Ever popped into a ski shop, found exactly what you wanted, but it turns out to be a little pricier than expected? It's happened to all of us at one point or another. Sometimes there is some room for movement on the price, sometimes there isn't. Navigating the discount request can be tricky and maybe even intimidating for some people. If you're unsure whether you should even ask for a discount, read on and grab some tips on what, and what not, to do to get that piece of gear just a little bit cheaper.
1. DO...Try to stick with one shop
Customer loyalty is a huge thing to a specialty retailer (ski shop). If we can count on a decent sized loyal customer base, it makes seasonal ordering easier, it makes trying out new brands easier, it makes training staff easier, etc. A good ski shop knows this and takes the time to establish good relationships with loyal customers. A good shop also knows that developing and maintaining these relationships isn't by luck. We make sure our loyal customers know they're appreciated through discounts and additional percentages off, preferential treatment with tunes, small freebies here and there, etc. We also know that we don't have EVERYTHING you may need
2. DON'T...Complain about pricing
In almost every instance, prices are made by the manufacturer. While we're able to adjust some prices, we, as dealers, must adhere to a dealer agreement and minimum advertised pricing policy for each vendor. We build our orders with an amount we're going to spend in mind, along with an amount we need to earn in mind. This is all based off of this type of pricing. The nature of our business is such that we have a very small window in which to make sales. Complaining about pricing does nothing to further your attempt to get things cheaper or to get a better deal. Unfortunately it typically has the reverse effect, pretty much ensuring that you'll never get a deal.
3. DO...Send people to your favorite shop
When someone walks in and tells me good ole' Tom Loyal Customer sent them in, I send out a mental high five to Tom, make sure to take extra good care of the new guy/gal, and then hook Tom up later for the new contact. Word of mouth is the single strongest and most effective form of marketing and advertising. Who else do you trust more than your friends?
4. DON'T...Ask for a discount from a shop you have no relationship with
A ski shop is not a car dealership. Most ski shops also are not massive chains or corporations. The majority of ski shops are like ours; small family owned businesses where every penny counts. Rolling up in a $70,000 SUV and asking "can you do any better" on a $35 beanie is rude and punch worthy. That $35 beanie cost the shop $20 and the $15 the shop is making on it is going to pay for the owner's kid's dance lessons, or boy scout trip, or the vacation they FINALLY get to take this year, or dinner and beer for the shop guys and girls because they've all worked 14 hour days for the past week with a smile on their face and haven't bitched once, or the new tuning machine that costs $250,000 but will give customers the best tune of their lives, etc. If you have the haggling bug and want to talk price on skis or higher priced items...ehh maybe. See #1.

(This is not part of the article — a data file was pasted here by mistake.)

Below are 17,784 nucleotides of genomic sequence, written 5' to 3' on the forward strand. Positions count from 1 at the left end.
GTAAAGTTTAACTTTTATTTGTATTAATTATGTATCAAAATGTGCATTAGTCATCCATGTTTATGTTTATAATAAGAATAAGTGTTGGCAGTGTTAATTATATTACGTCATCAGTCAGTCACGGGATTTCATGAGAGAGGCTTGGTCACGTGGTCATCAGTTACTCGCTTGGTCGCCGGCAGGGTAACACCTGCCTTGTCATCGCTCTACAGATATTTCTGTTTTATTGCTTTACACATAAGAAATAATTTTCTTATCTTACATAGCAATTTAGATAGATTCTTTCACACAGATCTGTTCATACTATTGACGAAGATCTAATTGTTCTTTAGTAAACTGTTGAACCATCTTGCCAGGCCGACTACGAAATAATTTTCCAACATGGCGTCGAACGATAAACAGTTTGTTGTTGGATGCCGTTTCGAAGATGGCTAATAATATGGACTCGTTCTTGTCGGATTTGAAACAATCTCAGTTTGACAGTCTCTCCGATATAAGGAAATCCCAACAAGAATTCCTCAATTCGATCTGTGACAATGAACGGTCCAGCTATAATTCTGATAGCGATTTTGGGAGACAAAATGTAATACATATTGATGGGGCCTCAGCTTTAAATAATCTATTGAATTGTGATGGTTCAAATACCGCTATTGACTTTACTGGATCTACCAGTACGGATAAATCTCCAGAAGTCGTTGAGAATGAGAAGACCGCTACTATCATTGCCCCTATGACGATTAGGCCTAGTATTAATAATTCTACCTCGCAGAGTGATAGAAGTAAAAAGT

5. DO...Bring beer
That's pretty much all there is to say about that one. It's pretty simple. We love beer, also Angie likes chocolate instead of beer so there's that.
6. DON'T...Expect a discount simply because you're buying a lot
Our cost doesn't change because you're outfitting the whole family. That being said, if the sales person has had a good experience with you and you're doing your best to stick to #1 above, 9 times out of 10 you're going to get a discount without asking when spending a good deal of money.
7. DO...Be nice
It can absolutely be that simple. A good rapport with the sales person can go a looooonnnnngggg way.
8. DON'T...Tell us you can get it from (evo.com, skis.com, thehouse.com, REI, shop down the street) for cheaper.
Great, go there. Get it cheaper. Threatening the shop with the loss of a sale is just poor form. In our case and when possible, we set our prices to be as competitive as we can be, while maintaining a profit margin. Let's be dead honest, we're in this because we love skiing and the outdoors, but we're also in this to make a living. Discounting every item repeatedly is a race to the bottom and eventually that practice will put a shop out of business.
9. DO...Drop a good review on Google (avoid Yelp, more on that in a later post)
We get notice of all of the reviews left for us. It's always awesome to hear when we do good job. It's nice to know that the energy and hard work we put in pays off. We know who leaves us the reviews and we like to thank them when we can and have the opportunity.
Hope this helps give a little insight into the other side of the retail world!
Patrick Ross is President and Owner of Tygart Mountain Sports. He holds BA degrees in Secondary Education Social Studies, History, and Political Science from the University of Pittsburgh, and a Masters of History from Indiana University of Pennsylvania. He's been an avid skier since early childhood and has more than 20 yrs experience in the ski industry.